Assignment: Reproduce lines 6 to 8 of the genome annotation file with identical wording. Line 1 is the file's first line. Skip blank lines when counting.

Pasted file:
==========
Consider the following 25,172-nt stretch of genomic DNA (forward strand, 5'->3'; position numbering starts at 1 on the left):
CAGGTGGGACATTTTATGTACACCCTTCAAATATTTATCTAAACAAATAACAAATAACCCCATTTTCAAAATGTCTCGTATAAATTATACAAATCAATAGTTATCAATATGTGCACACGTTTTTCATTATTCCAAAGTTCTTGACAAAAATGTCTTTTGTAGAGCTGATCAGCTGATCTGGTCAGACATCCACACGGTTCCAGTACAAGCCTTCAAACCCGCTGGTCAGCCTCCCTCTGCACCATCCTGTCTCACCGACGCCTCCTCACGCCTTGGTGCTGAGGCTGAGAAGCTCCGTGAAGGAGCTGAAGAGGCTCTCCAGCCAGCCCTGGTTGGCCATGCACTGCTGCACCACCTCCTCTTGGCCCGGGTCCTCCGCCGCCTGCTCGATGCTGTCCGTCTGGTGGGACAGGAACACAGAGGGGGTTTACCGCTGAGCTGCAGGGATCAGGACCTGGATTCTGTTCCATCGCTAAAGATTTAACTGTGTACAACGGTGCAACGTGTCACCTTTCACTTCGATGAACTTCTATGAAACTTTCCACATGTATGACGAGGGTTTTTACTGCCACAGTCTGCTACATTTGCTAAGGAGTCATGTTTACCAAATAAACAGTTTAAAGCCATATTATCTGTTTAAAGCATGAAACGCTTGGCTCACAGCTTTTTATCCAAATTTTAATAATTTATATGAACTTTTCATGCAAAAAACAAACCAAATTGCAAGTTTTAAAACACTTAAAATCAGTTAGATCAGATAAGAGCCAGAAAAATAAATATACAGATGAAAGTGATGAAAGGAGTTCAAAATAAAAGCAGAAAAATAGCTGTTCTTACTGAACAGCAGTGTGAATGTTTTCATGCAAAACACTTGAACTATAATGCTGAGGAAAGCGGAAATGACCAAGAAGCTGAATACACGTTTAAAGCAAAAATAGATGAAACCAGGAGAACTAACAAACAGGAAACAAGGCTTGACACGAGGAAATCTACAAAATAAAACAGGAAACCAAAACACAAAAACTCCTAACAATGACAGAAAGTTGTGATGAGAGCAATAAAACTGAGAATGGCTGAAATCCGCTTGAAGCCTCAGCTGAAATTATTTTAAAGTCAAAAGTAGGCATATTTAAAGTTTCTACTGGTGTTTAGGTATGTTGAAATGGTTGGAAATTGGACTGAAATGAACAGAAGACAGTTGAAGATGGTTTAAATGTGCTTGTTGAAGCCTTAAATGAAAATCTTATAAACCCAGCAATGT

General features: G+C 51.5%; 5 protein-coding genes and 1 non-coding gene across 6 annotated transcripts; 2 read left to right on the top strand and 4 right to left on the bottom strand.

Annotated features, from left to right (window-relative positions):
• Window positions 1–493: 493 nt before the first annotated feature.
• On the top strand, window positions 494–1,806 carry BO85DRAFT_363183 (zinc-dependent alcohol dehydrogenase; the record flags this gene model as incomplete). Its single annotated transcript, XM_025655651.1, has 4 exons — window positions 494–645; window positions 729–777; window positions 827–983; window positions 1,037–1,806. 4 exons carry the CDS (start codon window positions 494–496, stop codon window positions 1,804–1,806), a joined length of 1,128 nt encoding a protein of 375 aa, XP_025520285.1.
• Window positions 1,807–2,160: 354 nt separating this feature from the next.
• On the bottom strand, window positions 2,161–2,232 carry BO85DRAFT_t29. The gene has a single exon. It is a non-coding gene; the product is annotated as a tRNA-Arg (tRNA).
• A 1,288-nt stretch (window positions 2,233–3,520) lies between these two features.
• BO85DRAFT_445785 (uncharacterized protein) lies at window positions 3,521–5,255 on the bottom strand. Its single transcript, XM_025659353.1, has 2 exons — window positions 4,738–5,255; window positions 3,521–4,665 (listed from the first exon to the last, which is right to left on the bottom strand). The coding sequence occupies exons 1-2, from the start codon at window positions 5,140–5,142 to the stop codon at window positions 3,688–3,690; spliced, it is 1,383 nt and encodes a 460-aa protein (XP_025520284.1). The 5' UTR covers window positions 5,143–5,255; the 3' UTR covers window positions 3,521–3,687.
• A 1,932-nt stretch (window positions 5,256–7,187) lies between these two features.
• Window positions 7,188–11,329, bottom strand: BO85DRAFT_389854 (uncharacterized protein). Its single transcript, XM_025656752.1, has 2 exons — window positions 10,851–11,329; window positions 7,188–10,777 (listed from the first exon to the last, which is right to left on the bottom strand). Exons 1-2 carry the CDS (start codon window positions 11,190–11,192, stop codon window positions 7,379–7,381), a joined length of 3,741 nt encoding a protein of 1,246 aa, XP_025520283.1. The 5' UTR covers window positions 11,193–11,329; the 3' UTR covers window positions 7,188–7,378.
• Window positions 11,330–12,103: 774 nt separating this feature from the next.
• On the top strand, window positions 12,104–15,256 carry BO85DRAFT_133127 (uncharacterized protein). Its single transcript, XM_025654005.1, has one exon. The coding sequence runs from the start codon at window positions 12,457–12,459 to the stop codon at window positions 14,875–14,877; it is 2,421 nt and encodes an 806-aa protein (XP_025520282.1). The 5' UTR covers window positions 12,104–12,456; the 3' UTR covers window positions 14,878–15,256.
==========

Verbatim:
• On the top strand, window positions 494–1,806 carry BO85DRAFT_363183 (zinc-dependent alcohol dehydrogenase; the record flags this gene model as incomplete). Its single annotated transcript, XM_025655651.1, has 4 exons — window positions 494–645; window positions 729–777; window positions 827–983; window positions 1,037–1,806. 4 exons carry the CDS (start codon window positions 494–496, stop codon window positions 1,804–1,806), a joined length of 1,128 nt encoding a protein of 375 aa, XP_025520285.1.
• Window positions 1,807–2,160: 354 nt separating this feature from the next.
• On the bottom strand, window positions 2,161–2,232 carry BO85DRAFT_t29. The gene has a single exon. It is a non-coding gene; the product is annotated as a tRNA-Arg (tRNA).